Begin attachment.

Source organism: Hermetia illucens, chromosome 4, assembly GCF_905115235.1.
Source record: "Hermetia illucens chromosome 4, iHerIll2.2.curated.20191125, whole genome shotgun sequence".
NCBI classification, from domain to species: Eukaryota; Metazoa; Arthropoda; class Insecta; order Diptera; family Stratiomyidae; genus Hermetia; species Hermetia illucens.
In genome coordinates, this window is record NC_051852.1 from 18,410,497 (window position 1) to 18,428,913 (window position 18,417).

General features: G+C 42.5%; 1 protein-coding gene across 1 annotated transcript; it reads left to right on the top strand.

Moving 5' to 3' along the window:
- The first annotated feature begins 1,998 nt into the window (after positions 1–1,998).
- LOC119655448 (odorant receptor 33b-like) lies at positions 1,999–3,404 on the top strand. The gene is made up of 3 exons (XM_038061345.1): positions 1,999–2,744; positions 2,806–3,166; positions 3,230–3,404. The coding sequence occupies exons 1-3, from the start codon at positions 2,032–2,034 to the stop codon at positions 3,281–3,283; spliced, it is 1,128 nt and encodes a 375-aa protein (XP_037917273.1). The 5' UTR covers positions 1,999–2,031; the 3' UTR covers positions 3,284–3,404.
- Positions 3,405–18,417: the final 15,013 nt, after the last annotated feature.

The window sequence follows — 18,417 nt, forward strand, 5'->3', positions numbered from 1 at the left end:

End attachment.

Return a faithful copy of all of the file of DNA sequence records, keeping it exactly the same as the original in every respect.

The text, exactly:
Source organism: Hermetia illucens, chromosome 4, assembly GCF_905115235.1.
Source record: "Hermetia illucens chromosome 4, iHerIll2.2.curated.20191125, whole genome shotgun sequence".
NCBI classification, from domain to species: Eukaryota; Metazoa; Arthropoda; class Insecta; order Diptera; family Stratiomyidae; genus Hermetia; species Hermetia illucens.
In genome coordinates, this window is record NC_051852.1 from 18,410,497 (window position 1) to 18,428,913 (window position 18,417).

General features: G+C 42.5%; 1 protein-coding gene across 1 annotated transcript; it reads left to right on the top strand.

Moving 5' to 3' along the window:
- The first annotated feature begins 1,998 nt into the window (after positions 1–1,998).
- LOC119655448 (odorant receptor 33b-like) lies at positions 1,999–3,404 on the top strand. The gene is made up of 3 exons (XM_038061345.1): positions 1,999–2,744; positions 2,806–3,166; positions 3,230–3,404. The coding sequence occupies exons 1-3, from the start codon at positions 2,032–2,034 to the stop codon at positions 3,281–3,283; spliced, it is 1,128 nt and encodes a 375-aa protein (XP_037917273.1). The 5' UTR covers positions 1,999–2,031; the 3' UTR covers positions 3,284–3,404.
- Positions 3,405–18,417: the final 15,013 nt, after the last annotated feature.

The window sequence follows — 18,417 nt, forward strand, 5'->3', positions numbered from 1 at the left end: